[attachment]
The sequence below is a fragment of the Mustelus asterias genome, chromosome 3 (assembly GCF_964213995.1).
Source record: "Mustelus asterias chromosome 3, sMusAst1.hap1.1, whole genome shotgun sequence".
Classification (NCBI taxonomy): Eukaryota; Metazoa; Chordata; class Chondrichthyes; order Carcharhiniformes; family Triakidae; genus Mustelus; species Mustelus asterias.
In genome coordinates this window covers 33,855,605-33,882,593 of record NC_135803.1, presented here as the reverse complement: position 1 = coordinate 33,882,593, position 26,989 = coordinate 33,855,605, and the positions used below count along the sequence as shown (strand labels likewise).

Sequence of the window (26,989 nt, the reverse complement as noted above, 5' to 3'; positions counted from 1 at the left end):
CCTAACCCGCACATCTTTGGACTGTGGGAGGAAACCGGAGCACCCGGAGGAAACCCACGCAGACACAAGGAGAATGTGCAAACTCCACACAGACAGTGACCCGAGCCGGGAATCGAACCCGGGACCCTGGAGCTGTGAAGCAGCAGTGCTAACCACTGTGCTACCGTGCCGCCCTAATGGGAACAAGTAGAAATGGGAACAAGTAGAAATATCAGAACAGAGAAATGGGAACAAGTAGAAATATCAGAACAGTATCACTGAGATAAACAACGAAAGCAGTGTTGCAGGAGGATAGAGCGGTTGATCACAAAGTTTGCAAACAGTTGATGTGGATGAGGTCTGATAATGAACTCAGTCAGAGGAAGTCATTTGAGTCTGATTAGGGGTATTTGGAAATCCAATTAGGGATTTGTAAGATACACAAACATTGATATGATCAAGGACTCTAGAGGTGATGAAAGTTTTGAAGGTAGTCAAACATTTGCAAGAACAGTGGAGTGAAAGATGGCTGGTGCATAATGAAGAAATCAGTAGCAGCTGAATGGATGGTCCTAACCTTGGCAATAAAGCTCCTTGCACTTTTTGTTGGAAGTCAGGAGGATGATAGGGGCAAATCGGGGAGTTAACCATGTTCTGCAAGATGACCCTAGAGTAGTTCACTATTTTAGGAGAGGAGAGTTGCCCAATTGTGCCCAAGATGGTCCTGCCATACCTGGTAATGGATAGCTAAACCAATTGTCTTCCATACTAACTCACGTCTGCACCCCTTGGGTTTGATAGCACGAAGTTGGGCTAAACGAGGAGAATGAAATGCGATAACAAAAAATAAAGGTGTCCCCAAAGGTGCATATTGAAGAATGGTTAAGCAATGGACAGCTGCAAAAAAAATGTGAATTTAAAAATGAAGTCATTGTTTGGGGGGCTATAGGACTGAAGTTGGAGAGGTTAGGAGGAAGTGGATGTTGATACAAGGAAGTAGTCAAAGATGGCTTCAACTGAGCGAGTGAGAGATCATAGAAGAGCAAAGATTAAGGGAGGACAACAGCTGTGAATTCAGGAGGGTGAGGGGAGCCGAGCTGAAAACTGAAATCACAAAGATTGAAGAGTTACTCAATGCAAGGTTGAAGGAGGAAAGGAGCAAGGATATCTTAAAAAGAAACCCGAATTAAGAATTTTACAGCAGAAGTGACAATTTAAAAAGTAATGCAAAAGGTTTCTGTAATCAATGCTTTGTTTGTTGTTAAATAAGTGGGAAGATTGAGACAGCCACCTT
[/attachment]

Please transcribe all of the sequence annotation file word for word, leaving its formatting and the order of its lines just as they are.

The sequence below is a fragment of the Mustelus asterias genome, chromosome 3 (assembly GCF_964213995.1).
Source record: "Mustelus asterias chromosome 3, sMusAst1.hap1.1, whole genome shotgun sequence".
Classification (NCBI taxonomy): Eukaryota; Metazoa; Chordata; class Chondrichthyes; order Carcharhiniformes; family Triakidae; genus Mustelus; species Mustelus asterias.
In genome coordinates this window covers 33,855,605-33,882,593 of record NC_135803.1, presented here as the reverse complement: position 1 = coordinate 33,882,593, position 26,989 = coordinate 33,855,605, and the positions used below count along the sequence as shown (strand labels likewise).

Sequence of the window (26,989 nt, the reverse complement as noted above, 5' to 3'; positions counted from 1 at the left end):
CCTAACCCGCACATCTTTGGACTGTGGGAGGAAACCGGAGCACCCGGAGGAAACCCACGCAGACACAAGGAGAATGTGCAAACTCCACACAGACAGTGACCCGAGCCGGGAATCGAACCCGGGACCCTGGAGCTGTGAAGCAGCAGTGCTAACCACTGTGCTACCGTGCCGCCCTAATGGGAACAAGTAGAAATGGGAACAAGTAGAAATATCAGAACAGAGAAATGGGAACAAGTAGAAATATCAGAACAGTATCACTGAGATAAACAACGAAAGCAGTGTTGCAGGAGGATAGAGCGGTTGATCACAAAGTTTGCAAACAGTTGATGTGGATGAGGTCTGATAATGAACTCAGTCAGAGGAAGTCATTTGAGTCTGATTAGGGGTATTTGGAAATCCAATTAGGGATTTGTAAGATACACAAACATTGATATGATCAAGGACTCTAGAGGTGATGAAAGTTTTGAAGGTAGTCAAACATTTGCAAGAACAGTGGAGTGAAAGATGGCTGGTGCATAATGAAGAAATCAGTAGCAGCTGAATGGATGGTCCTAACCTTGGCAATAAAGCTCCTTGCACTTTTTGTTGGAAGTCAGGAGGATGATAGGGGCAAATCGGGGAGTTAACCATGTTCTGCAAGATGACCCTAGAGTAGTTCACTATTTTAGGAGAGGAGAGTTGCCCAATTGTGCCCAAGATGGTCCTGCCATACCTGGTAATGGATAGCTAAACCAATTGTCTTCCATACTAACTCACGTCTGCACCCCTTGGGTTTGATAGCACGAAGTTGGGCTAAACGAGGAGAATGAAATGCGATAACAAAAAATAAAGGTGTCCCCAAAGGTGCATATTGAAGAATGGTTAAGCAATGGACAGCTGCAAAAAAAATGTGAATTTAAAAATGAAGTCATTGTTTGGGGGGCTATAGGACTGAAGTTGGAGAGGTTAGGAGGAAGTGGATGTTGATACAAGGAAGTAGTCAAAGATGGCTTCAACTGAGCGAGTGAGAGATCATAGAAGAGCAAAGATTAAGGGAGGACAACAGCTGTGAATTCAGGAGGGTGAGGGGAGCCGAGCTGAAAACTGAAATCACAAAGATTGAAGAGTTACTCAATGCAAGGTTGAAGGAGGAAAGGAGCAAGGATATCTTAAAAAGAAACCCGAATTAAGAATTTTACAGCAGAAGTGACAATTTAAAAAGTAATGCAAAAGGTTTCTGTAATCAATGCTTTGTTTGTTGTTAAATAAGTGGGAAGATTGAGACAGCCACCTT